PBS Newshour. Families of Colombia’s disappeared endure ‘never-ending grief’ and a wrenching search

In Colombia, an estimated 83,000 people have been forcibly disappeared since 1958. But peace accords between the government and the FARC, the country’s largest guerrilla group, in 2016 mandated that finding the missing was a necessary step toward reconciliation. Special correspondent Nadja Drost reports from Colombia on how loved ones suffering a “never-ending grief” are searching for closure.

Venezuela’s political battle over foreign aid turns to violent confrontation

Violent protests erupted this past weekend in Venezuela over humanitarian aid shipments into the country. Meanwhile, Vice President Pence traveled to Colombia to meet with opposition leader Juan Guaido, promising that the U.S. would increase sanctions on Venezuela in an attempt to oust President Maduro, and calling for other countries to do the same. Special correspondent Nadja Drost reports.

Why Venezuela’s Chavistas are fiercely loyal to Maduro, despite economic crisis

Violence has broken out in Venezuela as opposition groups, led by Juan Guaido, attempt to bring in foreign aid against the will of President Nicolas Maduro. Despite international support for Guaido, a fiercely loyal minority of Venezuelans known as Chavistas are determined to keep Maduro in power — and the U.S. out. Special correspondent Nadja Drost and videographer Bruno Federico report.

PBS Newshour. FARC drops its weapons, but Colombia’s deadly conflict goes on

 

Despite the peace deal, new waves of deadly violence are hitting many areas of Colombia, especially those once under FARC-rebel control. And it’s targeting the very people — activists and social leaders — for whom the peace deal was supposed to make life safer. Special correspondent Nadja Drost and videographer Bruno Federico report in partnership with the Pulitzer Center on Crisis Reporting.

PBS Newshour. As Venezuela’s economy plummets, mass exodus ensues

Despite having the largest oil reserves in the world, Venezuela’s economy is in a freefall, necessities have become scarce and tens of thousands of residents are fleeing across the border to Colombia. For the PBS Newshour, with support from the Pulitzer Center on Crisis Reporting, special correspondent Nadja Drost and videographer Bruno Federico report on the exodus.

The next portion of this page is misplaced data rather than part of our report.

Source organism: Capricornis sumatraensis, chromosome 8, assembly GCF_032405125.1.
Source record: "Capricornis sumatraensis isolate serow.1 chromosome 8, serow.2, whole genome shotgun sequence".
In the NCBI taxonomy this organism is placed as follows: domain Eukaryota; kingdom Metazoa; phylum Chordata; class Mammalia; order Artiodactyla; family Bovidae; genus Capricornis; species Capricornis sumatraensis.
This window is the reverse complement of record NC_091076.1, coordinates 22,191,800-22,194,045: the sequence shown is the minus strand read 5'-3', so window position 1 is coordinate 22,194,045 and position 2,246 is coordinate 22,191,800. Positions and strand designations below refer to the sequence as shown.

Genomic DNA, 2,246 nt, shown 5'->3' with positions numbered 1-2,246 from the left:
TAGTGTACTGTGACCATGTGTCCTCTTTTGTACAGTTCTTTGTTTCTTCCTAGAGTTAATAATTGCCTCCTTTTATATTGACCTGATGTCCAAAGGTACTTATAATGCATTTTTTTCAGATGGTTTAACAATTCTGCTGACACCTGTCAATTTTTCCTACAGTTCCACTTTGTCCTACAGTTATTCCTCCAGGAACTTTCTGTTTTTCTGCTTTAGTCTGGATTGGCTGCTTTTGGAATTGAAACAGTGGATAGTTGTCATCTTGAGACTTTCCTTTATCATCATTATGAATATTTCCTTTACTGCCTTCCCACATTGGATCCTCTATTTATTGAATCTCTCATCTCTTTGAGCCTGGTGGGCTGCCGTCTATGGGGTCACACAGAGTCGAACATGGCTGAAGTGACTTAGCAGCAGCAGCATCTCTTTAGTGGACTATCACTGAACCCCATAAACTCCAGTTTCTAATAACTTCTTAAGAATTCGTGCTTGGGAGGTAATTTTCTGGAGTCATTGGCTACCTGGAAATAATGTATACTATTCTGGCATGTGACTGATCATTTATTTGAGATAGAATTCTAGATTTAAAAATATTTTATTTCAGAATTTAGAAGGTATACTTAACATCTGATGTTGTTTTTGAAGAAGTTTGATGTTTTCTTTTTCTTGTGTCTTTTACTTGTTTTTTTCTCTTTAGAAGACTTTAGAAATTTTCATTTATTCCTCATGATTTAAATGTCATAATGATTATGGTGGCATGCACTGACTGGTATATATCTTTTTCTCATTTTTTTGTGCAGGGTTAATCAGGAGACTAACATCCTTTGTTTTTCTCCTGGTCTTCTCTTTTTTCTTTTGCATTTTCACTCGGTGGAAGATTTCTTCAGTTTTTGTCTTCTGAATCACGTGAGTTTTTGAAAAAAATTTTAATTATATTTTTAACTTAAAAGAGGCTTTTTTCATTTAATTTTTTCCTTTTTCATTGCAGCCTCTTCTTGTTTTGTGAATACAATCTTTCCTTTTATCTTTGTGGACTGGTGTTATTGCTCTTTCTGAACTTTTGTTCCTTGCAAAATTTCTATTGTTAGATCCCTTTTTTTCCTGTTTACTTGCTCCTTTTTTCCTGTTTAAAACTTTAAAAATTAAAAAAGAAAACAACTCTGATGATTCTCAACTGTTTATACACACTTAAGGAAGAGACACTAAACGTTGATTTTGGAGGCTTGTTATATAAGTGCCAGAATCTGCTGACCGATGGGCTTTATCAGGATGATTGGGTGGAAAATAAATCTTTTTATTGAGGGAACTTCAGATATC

Dire conditions drive anti-government protest in Venezuela. PBS Newshour

Venezuela is in freefall after years of recession, skyrocketing inflation and a formidable food crisis, sparking outcry and protest. It’s pushed angry Venezuelans to take to the streets on a regular basis, demanding that President Nicolas Maduro step down, and inspired a fierce government crackdown. Special correspondent Nadja Drost and videographer Bruno Federico report.

The Overseas Press Club Award for our PBS Newshour series “Fight for Peace.”

C7jHsv3WkAEJUS0.jpg_largeVery happy our series, with Nadja Drost, about Colombia’s peace process for the PBS NewsHour received the Overseas Press Club Award for best reporting on Latin America. Thank you to PBS for giving us the opportunity to tell this important story to the North American public and to join this super team of producers: Morgan Till, Patti Parson, and Sara Just.

Here are the reports in the award-winning series:

Can Colombia rework its FARC deal without jeopardizing peace? PBS NewsHour

Colombian President Juan Manuel Santos joins PBS NewsHour

What peace in Colombia would mean for the drug trade and those who depend on it. PBS NewsHour

Inside Colombia’s jungles, how FARC rebels are preparing for peace. PBS NewsHour